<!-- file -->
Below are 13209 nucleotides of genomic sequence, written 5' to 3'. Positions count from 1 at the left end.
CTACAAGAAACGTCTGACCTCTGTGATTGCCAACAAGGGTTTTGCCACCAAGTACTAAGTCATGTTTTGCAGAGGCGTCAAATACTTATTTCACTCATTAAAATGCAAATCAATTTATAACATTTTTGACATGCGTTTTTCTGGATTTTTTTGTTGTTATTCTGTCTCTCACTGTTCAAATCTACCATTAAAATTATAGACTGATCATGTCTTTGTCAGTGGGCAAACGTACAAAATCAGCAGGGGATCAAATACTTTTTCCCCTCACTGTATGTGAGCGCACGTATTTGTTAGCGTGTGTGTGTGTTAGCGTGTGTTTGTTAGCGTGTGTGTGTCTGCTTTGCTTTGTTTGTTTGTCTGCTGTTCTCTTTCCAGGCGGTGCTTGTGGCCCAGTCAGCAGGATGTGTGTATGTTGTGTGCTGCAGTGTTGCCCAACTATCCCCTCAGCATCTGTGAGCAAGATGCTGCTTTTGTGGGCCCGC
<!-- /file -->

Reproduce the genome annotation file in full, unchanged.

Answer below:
Below are 13209 nucleotides of genomic sequence, written 5' to 3'. Positions count from 1 at the left end.
CTACAAGAAACGTCTGACCTCTGTGATTGCCAACAAGGGTTTTGCCACCAAGTACTAAGTCATGTTTTGCAGAGGCGTCAAATACTTATTTCACTCATTAAAATGCAAATCAATTTATAACATTTTTGACATGCGTTTTTCTGGATTTTTTTGTTGTTATTCTGTCTCTCACTGTTCAAATCTACCATTAAAATTATAGACTGATCATGTCTTTGTCAGTGGGCAAACGTACAAAATCAGCAGGGGATCAAATACTTTTTCCCCTCACTGTATGTGAGCGCACGTATTTGTTAGCGTGTGTGTGTGTTAGCGTGTGTTTGTTAGCGTGTGTGTGTCTGCTTTGCTTTGTTTGTTTGTCTGCTGTTCTCTTTCCAGGCGGTGCTTGTGGCCCAGTCAGCAGGATGTGTGTATGTTGTGTGCTGCAGTGTTGCCCAACTATCCCCTCAGCATCTGTGAGCAAGATGCTGCTTTTGTGGGCCCGC